If you’re shooting at a focal length of 200mm, you should get sharp results at 1/200 sec or faster.
Embrace the extreme distortion fisheye lenses create and get really…”different” results.
Like wide-angle lenses, fisheyes let you shoot wide, but their distorted view creates much more “stylized” results. You need to use different shooting techniques with fisheyes, because most normal rules don’t apply. For instance, you’ll have to get much closer to your subject than with a conventional lens. Fisheye distortion also makes it hard to use compositional techniques that work with other lenses.
Experiment with different framing techniques. Symmetrical compositions work particularly well, and portraits take on a caricature-like quality.
Two Fisheye Types
There are two main types of fisheye lens: full-frame and circular. A full-frame fisheye creates images that cover the entire sensor, while circular fisheyes make round images in the middle of the sensor with a dark border around it.
The effect depends on the lens as well as your camera’s sensor. A lens that makes full-frame images on an APS-C sensor (Canon 80D or T6i for example) will look different on a full-frame camera (5D Mark IV or EOS R). For example, the Sigma 8mm lens produces fully circular images on a full-frame, and images somewhere between circular and full-frame on a cropped sensor camera.
Fisheye lenses are known for their distorted view of the world. Normally, you want to avoid distortion–but with fisheyes, distortion is the objective. Fisheye distortion ranges from bending lines, to entirely circular images.
Pro Tip! Check the Edges of Your Frame
Fisheye lenses give you such an extremely wide view, that your own feet or your tripod legs might end up in the shot. This usually looks like a mistake, so check the edges of your frame from time to time to make sure you (or your tripod) aren’t in the shot!
Get Well-Balanced Exposures
Extremely wide fields of view with large areas of sky and foreground can mean you might end up with too much contrast–lots of bright highlights, and lots of dark shadows all in the same scene. To solve this, shoot in Raw. Then edit your photos in Adobe Lightroom–making sure to adjust the exposure (dial down highlights, and bump up shadows). In extreme conditions, you can try exposure bracketing–shoot 3 to 5 photos of the same scene, each one at a different exposure. Then in Lightroom, combine them as a composite.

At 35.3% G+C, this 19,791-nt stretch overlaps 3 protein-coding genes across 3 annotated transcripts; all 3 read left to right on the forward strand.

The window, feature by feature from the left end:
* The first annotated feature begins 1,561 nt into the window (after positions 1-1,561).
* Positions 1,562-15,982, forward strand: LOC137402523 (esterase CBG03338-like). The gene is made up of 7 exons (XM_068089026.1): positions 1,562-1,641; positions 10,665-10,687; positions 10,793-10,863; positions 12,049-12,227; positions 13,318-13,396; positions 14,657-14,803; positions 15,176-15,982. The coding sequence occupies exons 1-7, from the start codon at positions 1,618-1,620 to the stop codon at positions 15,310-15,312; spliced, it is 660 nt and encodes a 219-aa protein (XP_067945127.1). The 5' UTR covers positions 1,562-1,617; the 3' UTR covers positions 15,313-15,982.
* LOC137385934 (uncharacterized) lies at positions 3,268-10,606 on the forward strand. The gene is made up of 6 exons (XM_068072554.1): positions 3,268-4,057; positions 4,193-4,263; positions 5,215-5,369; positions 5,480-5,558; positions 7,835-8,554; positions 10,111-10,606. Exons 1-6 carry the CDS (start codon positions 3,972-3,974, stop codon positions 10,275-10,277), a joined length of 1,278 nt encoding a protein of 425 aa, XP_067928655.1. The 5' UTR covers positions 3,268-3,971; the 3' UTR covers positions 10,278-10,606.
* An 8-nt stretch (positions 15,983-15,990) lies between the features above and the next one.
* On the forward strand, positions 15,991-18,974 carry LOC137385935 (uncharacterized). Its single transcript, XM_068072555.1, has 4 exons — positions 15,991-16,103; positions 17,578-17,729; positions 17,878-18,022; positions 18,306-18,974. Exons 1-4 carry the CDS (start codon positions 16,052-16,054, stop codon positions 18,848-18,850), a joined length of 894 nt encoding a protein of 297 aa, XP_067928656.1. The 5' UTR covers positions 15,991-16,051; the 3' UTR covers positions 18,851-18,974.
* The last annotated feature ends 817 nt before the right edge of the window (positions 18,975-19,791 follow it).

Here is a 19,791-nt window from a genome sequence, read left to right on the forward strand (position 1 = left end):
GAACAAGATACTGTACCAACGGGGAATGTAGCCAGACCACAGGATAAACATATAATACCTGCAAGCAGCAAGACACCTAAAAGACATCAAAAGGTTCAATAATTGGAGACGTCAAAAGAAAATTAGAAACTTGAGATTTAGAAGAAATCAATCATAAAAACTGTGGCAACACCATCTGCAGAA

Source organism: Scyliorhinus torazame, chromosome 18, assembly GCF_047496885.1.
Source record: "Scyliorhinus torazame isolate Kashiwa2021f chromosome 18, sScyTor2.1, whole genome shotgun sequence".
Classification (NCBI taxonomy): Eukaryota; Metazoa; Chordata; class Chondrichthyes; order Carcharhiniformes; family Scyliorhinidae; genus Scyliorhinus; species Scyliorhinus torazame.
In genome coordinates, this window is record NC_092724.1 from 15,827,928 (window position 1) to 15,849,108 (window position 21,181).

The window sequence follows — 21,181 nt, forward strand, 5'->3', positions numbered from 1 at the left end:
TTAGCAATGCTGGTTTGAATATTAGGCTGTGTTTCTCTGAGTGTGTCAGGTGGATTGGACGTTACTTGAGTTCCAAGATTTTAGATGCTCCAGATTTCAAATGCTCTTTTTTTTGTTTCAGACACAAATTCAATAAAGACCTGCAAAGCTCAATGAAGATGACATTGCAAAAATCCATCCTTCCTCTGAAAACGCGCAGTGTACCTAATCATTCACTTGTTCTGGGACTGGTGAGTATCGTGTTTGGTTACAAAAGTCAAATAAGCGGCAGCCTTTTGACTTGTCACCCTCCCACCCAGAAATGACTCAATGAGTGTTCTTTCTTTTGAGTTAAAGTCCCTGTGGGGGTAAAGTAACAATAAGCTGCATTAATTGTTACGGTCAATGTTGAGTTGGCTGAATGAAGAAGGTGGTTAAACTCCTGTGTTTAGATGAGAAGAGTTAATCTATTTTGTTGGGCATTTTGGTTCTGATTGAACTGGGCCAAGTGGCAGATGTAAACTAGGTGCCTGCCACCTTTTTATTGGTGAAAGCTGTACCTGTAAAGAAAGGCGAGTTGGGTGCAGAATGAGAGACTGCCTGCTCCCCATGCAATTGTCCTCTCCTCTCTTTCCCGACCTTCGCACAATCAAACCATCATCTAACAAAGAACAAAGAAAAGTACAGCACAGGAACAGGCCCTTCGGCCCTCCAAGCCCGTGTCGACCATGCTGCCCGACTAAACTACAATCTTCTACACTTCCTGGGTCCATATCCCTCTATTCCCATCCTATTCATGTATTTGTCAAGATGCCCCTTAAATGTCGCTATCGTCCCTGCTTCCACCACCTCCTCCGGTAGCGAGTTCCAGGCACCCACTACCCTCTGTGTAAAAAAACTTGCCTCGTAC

Macro lenses let you unlock a whole new unseen world in almost any and every location.
With a macro lens, you can enter a world that’s invisible to the casual observer. Most photographers use them to fill the frame with tiny subjects, but they’re much more versatile than just close-ups. Most Canon macro lenses are between 50mm to 180mm, and have reasonably fast maximum apertures, which are perfect for blurred backgrounds.
At normal distances, you can use a macro lens like a prime lens. Most have a minimum aperture of f/2.8, which creates a shallow depth of field for portraits. For normal shooting, simply use the same techniques you’d use with prime lenses. It’s at close distances that a macro lens really comes into its own, and the depth of field can be just a few millimeters.
For tiny subjects, switch to manual focus, and carefully focus on the part of the subject you want to be sharp. If the subject doesn’t move, use a tripod for even more focus precision. If it’s tough to focus through the viewfinder, use Live View mode and zoom in to check the focus.
At close distances with a macro lens, the depth of field can be just a few millimeters
You can buy macro lenses with various focal lengths like 60mm, 90mm, 100mm, or 180mm. The main difference with these lenses is how close you have to be to your subject to achieve the same level of magnification. That distance might not seem important, but it alters your perspective. It also makes a big difference when shooting skittish subjects like insects, which you usually can’t get close to without scaring them off.
Pro Tip! A Macro Label Doesn’t Always Mean a Macro Lens
You might see the word ‘macro’ on some zoom lenses, but they don’t give you the same results as ‘true’ macro lenses. A ‘macro’ label on a zoom lens means it can focus a little closer than other similar lenses, not that they can focus on tiny subjects.
Close-Up Creative Point of View
The best part about macro lenses is that they let you get creative shots of boring things. Focus at very close range lets you shoot everyday objects in new and exciting ways. With a little imagination, you can create cool, abstract images.
Alright! This beginner’s guide introduced you to a handful of lens types and the effects they can have your images, subjects, and scenes.
Now it’s your turn! Post a link to your social media feed below so we can check out your cool images! Be sure to let us know which type of lens you used!